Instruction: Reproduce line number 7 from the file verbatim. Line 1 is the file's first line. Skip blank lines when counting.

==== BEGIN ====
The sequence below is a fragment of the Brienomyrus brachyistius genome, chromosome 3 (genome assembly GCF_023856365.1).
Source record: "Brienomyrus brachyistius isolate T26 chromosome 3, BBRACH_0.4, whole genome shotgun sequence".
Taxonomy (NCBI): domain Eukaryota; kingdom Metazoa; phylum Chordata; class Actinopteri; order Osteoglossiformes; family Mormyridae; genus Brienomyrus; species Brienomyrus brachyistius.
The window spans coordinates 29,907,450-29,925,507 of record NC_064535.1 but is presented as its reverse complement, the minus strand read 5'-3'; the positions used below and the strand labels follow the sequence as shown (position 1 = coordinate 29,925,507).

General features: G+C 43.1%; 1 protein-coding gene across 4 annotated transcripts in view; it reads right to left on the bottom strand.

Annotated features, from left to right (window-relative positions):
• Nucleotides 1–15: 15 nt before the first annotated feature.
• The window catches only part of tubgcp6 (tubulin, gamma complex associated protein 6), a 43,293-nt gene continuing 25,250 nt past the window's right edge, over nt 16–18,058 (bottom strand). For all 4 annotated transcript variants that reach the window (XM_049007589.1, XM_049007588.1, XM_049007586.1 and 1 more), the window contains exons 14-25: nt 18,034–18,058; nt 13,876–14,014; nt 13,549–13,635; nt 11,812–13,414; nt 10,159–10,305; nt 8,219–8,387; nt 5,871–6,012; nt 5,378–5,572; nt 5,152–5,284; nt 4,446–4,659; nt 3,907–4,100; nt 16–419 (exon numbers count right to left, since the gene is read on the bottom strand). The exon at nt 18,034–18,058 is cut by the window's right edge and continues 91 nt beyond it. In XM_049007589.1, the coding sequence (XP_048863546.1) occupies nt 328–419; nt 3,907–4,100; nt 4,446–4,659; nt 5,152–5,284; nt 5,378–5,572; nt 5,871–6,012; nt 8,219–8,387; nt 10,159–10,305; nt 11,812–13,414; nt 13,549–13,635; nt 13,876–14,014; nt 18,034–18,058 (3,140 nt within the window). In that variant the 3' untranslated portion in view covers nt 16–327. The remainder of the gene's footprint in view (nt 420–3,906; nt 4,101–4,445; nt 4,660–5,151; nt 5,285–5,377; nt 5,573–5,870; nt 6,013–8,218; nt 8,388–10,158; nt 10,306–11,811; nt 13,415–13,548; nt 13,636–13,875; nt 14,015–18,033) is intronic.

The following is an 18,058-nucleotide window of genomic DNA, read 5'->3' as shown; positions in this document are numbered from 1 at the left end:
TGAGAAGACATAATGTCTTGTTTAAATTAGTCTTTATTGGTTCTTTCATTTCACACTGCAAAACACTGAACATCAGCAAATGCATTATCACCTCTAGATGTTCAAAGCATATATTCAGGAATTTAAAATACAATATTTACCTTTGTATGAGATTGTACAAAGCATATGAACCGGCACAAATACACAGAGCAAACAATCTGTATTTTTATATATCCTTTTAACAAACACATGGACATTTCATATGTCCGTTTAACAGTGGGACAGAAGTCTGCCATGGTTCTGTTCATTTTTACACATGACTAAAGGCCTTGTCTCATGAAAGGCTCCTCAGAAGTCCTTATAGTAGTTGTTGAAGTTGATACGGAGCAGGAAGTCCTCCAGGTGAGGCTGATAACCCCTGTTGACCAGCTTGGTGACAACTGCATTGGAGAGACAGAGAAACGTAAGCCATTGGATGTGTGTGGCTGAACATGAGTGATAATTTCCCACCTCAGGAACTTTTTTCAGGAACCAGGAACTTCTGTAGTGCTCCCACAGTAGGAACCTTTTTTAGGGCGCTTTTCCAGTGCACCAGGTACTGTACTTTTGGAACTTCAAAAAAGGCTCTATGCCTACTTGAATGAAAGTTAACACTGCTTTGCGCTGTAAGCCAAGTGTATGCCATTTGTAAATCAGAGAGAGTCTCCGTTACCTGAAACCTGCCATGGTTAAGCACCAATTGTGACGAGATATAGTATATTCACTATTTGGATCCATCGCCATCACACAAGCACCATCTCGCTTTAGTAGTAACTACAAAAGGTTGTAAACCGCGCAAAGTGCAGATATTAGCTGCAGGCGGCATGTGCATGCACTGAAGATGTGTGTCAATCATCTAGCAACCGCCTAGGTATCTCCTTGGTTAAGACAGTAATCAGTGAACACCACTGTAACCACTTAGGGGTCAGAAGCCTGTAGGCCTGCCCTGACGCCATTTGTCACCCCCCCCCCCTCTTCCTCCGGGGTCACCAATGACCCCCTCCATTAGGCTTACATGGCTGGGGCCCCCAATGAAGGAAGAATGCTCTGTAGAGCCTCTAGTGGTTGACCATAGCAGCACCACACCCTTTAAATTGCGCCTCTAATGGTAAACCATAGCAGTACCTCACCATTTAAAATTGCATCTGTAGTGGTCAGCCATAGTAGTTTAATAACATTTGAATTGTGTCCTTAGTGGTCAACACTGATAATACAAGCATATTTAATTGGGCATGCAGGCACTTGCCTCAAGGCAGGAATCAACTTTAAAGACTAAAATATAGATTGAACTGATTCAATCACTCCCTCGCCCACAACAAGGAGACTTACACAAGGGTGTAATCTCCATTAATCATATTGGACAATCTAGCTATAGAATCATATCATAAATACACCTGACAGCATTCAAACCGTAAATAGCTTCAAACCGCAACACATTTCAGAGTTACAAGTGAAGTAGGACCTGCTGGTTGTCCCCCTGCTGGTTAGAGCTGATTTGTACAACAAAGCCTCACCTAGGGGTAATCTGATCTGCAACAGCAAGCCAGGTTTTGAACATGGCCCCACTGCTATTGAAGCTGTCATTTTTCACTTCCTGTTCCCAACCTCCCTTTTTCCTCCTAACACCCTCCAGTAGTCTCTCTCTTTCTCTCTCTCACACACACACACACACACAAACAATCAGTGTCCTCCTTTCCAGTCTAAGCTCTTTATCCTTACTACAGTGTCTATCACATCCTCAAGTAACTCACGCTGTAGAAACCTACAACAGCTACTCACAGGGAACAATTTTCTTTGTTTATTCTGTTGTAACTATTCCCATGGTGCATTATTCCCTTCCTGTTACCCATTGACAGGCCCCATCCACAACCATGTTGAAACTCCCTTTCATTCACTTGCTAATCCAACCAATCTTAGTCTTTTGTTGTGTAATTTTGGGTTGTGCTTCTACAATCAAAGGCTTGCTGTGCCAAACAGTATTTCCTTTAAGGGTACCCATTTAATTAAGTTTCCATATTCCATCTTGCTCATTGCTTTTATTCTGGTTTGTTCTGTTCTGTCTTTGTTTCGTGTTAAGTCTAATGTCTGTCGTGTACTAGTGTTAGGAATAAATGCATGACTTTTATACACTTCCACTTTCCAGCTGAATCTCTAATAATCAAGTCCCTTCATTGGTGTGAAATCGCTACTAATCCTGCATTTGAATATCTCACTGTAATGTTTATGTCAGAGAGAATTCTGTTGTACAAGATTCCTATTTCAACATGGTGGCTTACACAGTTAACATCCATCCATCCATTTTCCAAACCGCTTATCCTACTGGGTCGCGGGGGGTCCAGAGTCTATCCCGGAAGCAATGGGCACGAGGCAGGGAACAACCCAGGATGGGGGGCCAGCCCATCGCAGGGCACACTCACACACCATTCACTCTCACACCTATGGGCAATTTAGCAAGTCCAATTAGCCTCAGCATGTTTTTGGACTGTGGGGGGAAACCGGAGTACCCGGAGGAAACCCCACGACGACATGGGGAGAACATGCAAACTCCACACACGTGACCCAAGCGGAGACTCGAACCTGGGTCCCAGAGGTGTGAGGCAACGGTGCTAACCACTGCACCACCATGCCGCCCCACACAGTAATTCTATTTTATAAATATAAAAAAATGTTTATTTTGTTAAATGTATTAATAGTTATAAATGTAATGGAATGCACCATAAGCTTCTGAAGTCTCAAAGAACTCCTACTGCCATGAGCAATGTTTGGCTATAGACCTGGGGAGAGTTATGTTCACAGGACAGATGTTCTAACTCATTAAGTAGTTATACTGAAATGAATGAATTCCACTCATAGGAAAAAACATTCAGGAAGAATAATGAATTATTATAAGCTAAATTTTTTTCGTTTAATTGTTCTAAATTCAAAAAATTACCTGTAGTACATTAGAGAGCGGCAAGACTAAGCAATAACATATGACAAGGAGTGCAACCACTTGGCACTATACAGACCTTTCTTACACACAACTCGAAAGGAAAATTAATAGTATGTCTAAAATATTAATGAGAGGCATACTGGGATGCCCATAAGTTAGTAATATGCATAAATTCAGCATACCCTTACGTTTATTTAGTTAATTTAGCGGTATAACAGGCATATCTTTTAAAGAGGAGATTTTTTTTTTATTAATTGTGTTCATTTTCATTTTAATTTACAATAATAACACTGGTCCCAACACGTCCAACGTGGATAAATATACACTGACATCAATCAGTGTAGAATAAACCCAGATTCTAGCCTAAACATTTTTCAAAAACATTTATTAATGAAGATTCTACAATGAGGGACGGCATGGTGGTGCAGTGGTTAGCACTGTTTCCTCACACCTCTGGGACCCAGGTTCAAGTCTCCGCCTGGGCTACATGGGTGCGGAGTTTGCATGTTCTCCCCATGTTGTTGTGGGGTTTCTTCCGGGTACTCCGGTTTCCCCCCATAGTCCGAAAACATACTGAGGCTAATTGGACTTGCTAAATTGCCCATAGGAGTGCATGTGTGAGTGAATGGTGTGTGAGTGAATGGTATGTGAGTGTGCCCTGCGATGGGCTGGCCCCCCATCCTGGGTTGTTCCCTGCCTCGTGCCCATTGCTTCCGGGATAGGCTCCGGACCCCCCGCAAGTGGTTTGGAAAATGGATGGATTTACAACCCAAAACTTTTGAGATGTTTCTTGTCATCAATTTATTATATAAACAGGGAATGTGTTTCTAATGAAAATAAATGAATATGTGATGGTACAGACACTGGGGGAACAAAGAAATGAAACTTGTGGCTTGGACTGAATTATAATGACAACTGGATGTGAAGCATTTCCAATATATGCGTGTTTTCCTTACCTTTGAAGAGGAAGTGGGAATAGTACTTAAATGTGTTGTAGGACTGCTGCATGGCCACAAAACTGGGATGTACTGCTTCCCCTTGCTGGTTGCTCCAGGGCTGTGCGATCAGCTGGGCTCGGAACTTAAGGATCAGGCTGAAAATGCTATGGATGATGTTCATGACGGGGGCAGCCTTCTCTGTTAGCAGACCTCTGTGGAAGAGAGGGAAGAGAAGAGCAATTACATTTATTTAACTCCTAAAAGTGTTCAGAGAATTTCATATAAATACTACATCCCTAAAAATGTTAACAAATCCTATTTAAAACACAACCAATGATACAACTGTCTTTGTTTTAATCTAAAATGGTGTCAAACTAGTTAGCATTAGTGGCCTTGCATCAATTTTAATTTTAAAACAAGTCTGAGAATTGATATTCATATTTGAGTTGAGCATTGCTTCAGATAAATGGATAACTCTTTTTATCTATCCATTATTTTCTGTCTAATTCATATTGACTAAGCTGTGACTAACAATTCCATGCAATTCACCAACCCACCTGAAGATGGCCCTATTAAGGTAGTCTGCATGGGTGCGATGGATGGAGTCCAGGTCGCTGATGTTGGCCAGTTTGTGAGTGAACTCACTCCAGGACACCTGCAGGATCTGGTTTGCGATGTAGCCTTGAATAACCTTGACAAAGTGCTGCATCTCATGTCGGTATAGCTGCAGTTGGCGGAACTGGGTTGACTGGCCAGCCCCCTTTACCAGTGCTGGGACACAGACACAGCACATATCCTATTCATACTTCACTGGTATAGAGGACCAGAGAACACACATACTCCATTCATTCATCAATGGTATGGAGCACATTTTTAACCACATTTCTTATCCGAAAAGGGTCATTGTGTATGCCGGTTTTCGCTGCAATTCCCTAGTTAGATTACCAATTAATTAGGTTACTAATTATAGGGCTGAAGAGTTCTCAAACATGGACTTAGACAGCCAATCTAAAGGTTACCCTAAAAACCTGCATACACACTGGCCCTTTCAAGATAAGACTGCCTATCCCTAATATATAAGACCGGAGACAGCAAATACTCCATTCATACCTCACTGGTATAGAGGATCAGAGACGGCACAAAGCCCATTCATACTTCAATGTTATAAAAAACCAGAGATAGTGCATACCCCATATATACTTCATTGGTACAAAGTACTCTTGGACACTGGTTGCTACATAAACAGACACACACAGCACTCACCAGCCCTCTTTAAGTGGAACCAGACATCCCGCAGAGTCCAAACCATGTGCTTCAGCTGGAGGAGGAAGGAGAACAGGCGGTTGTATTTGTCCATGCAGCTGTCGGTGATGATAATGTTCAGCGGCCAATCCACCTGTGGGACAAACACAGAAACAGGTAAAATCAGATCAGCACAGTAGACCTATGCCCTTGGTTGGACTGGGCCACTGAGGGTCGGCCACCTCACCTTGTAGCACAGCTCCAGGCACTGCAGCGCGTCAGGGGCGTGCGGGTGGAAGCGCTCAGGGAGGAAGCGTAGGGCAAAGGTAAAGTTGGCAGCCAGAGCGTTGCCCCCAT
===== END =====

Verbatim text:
• Nucleotides 1–15: 15 nt before the first annotated feature.